In the turbulent world of foreign exchange, the seven most heavily traded currencies occupy a fairly rigid hierarchical order. But though some position shuffling does take place in the top ranks, those moves pale in comparison to the action on the next rung of the forex ladder. In recent years, a number of second-tier currencies have seen a huge increase in their share of global forex turnover, posing a challenge to the established hierarchy. While some of these seven currencies may be obvious, others are less so. Before we delve into learning more about these emerging currencies, let’s take a quick look at the colossal global forex market and the currencies that presently dominate trading in it.
Global Forex Turnover is Soaring
The Bank for International Settlements’ (BIS) triennial survey of forex turnover (or trading volume) is perhaps the most authoritative source of global forex trading data. According to the BIS survey conducted in April 2013, global forex market activity was a staggering $5.3 trillion per day in that month, an increase of 33% from daily turnover of $4 trillion in 2010. Forex turnover has more than quadrupled since 2001, when it was just over $1.2 trillion.
Total forex turnover is estimated to have declined by about $300 billion since the survey period to approximately $5 trillion, which still represents an impressive 25% growth rate from 2010. Expectations of a major shift in Japan’s monetary policy led to exceptional forex trading activity – particularly in the yen – in the run-up to the April 2013 survey.
The Established Forex Hierarchy
The 2013 BIS survey showed that the U.S. dollar continued to be numero uno by a very wide margin, contrary to occasional speculation about the greenback’s eventual demise. The U.S. dollar accounted for an 87.0% share of average daily forex turnover in April 2013. (Note that since two currencies are involved in each forex transaction, the sum of the percentage shares of individual currencies will total 200% rather than 100%.)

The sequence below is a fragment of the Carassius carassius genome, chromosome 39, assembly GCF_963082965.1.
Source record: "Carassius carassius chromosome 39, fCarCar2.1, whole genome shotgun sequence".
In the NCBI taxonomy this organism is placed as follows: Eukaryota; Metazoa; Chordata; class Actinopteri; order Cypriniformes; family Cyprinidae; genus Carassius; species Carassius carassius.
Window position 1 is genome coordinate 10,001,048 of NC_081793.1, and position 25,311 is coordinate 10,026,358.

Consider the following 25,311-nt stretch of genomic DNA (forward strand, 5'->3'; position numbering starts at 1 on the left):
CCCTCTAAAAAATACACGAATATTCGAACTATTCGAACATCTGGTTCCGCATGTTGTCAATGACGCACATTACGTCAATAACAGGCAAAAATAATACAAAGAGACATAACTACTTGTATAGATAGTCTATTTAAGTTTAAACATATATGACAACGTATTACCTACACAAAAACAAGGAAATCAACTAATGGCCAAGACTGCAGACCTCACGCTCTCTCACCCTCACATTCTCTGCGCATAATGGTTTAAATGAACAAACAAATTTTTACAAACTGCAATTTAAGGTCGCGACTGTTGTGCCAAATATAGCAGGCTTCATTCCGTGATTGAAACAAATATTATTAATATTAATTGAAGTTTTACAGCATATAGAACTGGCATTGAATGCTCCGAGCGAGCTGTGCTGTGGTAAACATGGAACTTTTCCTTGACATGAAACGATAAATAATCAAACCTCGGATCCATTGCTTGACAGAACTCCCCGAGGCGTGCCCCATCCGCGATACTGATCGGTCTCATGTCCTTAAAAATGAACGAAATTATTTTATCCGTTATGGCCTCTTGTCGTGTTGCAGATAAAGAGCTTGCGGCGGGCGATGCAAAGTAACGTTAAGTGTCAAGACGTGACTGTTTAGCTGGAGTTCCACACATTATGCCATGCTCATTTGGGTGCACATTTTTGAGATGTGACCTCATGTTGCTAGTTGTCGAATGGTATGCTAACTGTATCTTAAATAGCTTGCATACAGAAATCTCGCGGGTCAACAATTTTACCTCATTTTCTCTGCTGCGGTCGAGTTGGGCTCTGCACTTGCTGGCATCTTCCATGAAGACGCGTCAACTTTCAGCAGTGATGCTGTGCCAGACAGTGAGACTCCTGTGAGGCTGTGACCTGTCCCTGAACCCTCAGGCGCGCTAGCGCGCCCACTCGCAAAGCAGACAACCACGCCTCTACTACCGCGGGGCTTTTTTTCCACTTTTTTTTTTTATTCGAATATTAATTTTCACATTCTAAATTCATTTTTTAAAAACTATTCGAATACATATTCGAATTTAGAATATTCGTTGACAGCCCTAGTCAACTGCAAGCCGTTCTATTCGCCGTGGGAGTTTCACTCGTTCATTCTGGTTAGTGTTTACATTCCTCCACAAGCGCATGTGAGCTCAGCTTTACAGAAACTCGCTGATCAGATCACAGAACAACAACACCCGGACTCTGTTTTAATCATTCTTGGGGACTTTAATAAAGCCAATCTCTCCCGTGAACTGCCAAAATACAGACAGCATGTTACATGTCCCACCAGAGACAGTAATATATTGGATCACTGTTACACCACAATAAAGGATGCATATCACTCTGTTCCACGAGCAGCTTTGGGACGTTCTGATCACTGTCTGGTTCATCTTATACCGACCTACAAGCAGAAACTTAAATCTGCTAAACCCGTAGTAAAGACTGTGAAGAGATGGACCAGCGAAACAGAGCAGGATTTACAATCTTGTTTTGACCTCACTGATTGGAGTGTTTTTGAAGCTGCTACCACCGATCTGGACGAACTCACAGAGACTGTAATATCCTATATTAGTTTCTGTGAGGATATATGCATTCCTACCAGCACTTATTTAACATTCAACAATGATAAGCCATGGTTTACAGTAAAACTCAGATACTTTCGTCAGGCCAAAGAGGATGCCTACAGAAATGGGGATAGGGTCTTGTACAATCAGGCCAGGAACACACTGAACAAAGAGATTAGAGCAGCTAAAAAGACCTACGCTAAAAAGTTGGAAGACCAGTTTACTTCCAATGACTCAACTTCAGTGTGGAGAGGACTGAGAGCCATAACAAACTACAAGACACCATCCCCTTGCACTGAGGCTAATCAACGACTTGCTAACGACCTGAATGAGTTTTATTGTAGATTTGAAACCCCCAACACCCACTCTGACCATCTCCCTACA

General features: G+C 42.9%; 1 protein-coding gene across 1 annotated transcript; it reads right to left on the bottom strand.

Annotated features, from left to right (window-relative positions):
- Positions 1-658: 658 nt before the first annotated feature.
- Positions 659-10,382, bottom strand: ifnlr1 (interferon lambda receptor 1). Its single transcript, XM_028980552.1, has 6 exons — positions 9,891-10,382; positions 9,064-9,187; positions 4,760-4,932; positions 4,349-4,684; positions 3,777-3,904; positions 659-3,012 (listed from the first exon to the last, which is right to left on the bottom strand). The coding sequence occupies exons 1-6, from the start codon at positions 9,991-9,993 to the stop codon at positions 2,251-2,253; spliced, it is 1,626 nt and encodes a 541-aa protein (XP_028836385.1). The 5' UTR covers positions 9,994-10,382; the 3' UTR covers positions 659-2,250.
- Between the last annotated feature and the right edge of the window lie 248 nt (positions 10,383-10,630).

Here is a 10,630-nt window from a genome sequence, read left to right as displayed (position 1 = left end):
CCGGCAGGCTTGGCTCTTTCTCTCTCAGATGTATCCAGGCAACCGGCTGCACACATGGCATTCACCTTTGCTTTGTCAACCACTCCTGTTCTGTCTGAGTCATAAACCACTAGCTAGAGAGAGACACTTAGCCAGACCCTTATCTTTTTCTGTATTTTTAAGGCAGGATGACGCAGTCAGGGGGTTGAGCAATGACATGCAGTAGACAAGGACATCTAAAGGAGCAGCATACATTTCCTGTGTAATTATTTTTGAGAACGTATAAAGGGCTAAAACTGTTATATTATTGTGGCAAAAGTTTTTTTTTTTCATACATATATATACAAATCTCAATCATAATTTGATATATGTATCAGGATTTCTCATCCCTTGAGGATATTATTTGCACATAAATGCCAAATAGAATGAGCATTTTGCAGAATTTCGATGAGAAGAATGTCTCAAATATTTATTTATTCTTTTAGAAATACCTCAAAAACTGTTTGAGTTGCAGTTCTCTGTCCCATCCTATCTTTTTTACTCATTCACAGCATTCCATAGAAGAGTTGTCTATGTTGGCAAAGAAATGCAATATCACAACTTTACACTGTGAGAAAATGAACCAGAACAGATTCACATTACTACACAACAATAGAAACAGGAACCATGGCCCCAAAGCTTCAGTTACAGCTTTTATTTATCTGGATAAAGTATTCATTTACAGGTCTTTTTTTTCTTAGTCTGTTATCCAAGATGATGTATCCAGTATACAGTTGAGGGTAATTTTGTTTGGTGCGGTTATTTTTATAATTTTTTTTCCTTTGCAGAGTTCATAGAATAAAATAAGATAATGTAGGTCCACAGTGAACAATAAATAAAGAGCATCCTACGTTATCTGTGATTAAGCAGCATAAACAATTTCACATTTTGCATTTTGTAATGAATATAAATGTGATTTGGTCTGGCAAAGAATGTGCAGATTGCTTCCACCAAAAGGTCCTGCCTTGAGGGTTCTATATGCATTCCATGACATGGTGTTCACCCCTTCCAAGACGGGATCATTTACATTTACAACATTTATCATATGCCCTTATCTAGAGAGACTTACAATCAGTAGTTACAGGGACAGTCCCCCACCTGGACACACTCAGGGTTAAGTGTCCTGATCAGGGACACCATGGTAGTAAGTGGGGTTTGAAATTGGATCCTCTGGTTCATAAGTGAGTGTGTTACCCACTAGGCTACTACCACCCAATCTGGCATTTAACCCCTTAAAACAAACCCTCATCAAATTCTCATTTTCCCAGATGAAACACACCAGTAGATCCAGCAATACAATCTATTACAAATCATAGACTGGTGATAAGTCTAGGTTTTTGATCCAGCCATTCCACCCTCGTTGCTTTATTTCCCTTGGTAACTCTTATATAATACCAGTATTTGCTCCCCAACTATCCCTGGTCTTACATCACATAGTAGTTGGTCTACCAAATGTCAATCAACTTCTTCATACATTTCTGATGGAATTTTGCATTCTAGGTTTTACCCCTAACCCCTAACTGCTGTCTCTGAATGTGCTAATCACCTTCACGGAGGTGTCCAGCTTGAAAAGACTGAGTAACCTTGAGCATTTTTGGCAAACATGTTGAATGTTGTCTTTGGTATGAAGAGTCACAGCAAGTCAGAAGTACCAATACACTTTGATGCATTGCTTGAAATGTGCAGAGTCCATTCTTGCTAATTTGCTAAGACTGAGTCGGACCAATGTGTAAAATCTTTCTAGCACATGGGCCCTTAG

The next three positions were occupied by the euro (33.4% share), Japanese yen (23.0%) and British pound (11.8%). Among the major currencies, trading in the yen surged the most, rising 63% since the 2010 survey for reasons mentioned earlier. These top-four currencies have had the same ranks in the global currency hierarchy in this millennium, although their relative turnover share has fluctuated to a limited extent over the years.
The next three currencies in the April 2013 survey were the Australian dollar, Swiss franc and Canadian dollar. These currencies have swapped places among themselves since 2001. For example, the Australian dollar ranked seventh that year, but it doubled its share of global forex turnover since then to become the fifth-most traded currency in 2013.
Currency Challengers to the Status Quo
Four of the seven leading second-tier currencies are easy to identify, belonging as they do to the biggest emerging economies or BRIC – the Brazilian real, Russian ruble, Indian rupee and Chinese renminbi (or yuan). The other three currencies are less obvious – the Mexican peso, Turkish lira and South African rand. The collective share of average daily forex turnover of these seven currencies has increased from 6.2% in 2010 to 10.8% in 2013 (as mentioned earlier, the sum of individual currency shares totals 200%). Note that all seven currencies belong to emerging market economies (EMEs).